A Perfect Narrative of the Whole Proceedings of the High Court of Justice in the Tryall of the King in Westminster Hall


Following his defeat in the English Civil Wars, King Charles I was placed on trial by Parliament in January 1649 for levying war against his own people. This publication, which originally came out in instalments during the trial, is one of the best contemporary accounts of the proceedings. Charles had refused to acknowledge the authority of what he regarded as a revolutionary tribunal, and he called repeatedly for an adjournment. In contrast, the Lord President of the Court, John Bradshaw (1602–1659), cited the ‘good words in the great old Charter of England’ against what he claimed were the king’s attempts to delay justice. ‘There must be no delay’, proclaimed Bradshaw, ‘but the truth is Sir, and so every man here observes it, that you have much delayed the judges in your contempt and default’. Charles was sentenced to death and beheaded at Whitehall on 30 January 1649.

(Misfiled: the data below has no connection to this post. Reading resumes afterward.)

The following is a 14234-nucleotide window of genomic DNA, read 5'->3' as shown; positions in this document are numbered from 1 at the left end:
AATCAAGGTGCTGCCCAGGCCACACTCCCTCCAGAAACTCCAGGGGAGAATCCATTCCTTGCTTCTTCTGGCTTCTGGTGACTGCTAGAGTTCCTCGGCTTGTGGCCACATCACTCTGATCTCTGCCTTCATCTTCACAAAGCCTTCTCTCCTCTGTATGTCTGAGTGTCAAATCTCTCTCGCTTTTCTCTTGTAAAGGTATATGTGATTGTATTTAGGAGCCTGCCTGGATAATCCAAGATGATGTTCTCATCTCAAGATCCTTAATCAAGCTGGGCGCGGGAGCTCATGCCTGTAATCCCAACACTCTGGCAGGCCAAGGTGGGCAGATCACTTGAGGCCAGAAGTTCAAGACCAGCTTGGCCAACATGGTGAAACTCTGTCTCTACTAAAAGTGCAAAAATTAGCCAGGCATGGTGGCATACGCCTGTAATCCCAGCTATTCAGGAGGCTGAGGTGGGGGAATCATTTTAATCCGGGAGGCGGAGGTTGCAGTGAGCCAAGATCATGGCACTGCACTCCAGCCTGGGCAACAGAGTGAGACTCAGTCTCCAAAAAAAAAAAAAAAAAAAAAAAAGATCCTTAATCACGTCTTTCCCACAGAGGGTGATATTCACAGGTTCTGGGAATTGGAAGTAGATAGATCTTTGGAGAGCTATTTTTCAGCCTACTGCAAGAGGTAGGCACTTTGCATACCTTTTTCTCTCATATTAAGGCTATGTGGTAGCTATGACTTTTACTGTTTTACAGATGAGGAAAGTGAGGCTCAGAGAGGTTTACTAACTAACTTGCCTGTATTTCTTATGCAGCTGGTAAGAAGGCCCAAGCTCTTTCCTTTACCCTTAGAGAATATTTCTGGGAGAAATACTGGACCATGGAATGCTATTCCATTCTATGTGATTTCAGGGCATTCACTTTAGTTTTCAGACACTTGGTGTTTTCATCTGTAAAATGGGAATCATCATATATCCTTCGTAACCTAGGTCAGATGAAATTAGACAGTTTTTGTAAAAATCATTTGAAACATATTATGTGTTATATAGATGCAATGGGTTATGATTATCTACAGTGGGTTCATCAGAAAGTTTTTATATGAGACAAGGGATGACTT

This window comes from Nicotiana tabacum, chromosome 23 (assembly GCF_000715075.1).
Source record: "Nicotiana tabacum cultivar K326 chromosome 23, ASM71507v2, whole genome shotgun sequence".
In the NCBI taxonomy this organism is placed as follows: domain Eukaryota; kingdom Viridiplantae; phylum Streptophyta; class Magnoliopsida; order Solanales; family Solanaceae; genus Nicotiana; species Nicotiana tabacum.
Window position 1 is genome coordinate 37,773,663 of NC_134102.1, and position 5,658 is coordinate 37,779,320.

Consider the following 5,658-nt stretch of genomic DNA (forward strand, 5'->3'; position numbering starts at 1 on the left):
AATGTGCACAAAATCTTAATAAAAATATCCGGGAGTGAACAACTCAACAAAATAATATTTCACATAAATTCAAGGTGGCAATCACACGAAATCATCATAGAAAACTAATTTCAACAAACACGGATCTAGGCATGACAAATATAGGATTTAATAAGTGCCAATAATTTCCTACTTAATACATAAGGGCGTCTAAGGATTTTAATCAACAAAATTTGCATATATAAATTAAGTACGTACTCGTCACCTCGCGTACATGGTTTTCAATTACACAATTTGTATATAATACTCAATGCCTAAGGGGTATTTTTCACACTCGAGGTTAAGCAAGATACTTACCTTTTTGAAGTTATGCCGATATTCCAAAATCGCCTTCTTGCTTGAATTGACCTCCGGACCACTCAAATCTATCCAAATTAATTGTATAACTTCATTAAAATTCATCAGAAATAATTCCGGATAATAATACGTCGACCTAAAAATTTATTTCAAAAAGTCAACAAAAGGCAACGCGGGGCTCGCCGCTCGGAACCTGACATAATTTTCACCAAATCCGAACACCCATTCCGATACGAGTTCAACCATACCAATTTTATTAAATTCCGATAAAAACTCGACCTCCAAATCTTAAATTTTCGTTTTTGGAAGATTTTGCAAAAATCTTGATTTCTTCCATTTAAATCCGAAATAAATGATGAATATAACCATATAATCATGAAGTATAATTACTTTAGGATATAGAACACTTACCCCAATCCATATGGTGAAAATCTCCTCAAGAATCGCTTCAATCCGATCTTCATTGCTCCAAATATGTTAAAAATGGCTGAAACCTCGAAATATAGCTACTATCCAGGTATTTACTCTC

Full title:
King Charls his Case: or, an Appeal to all rational men concerning his tryal at the High Court of Justice: being for the most part that which was intended to have been delivered at the bar, if the King had pleaded to the charge ... With an additional opinion concerning the death of King James, the loss of Rochel, and, the blood of Ireland.
1649, London
John Cook
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Public Domain
Held by
British Library

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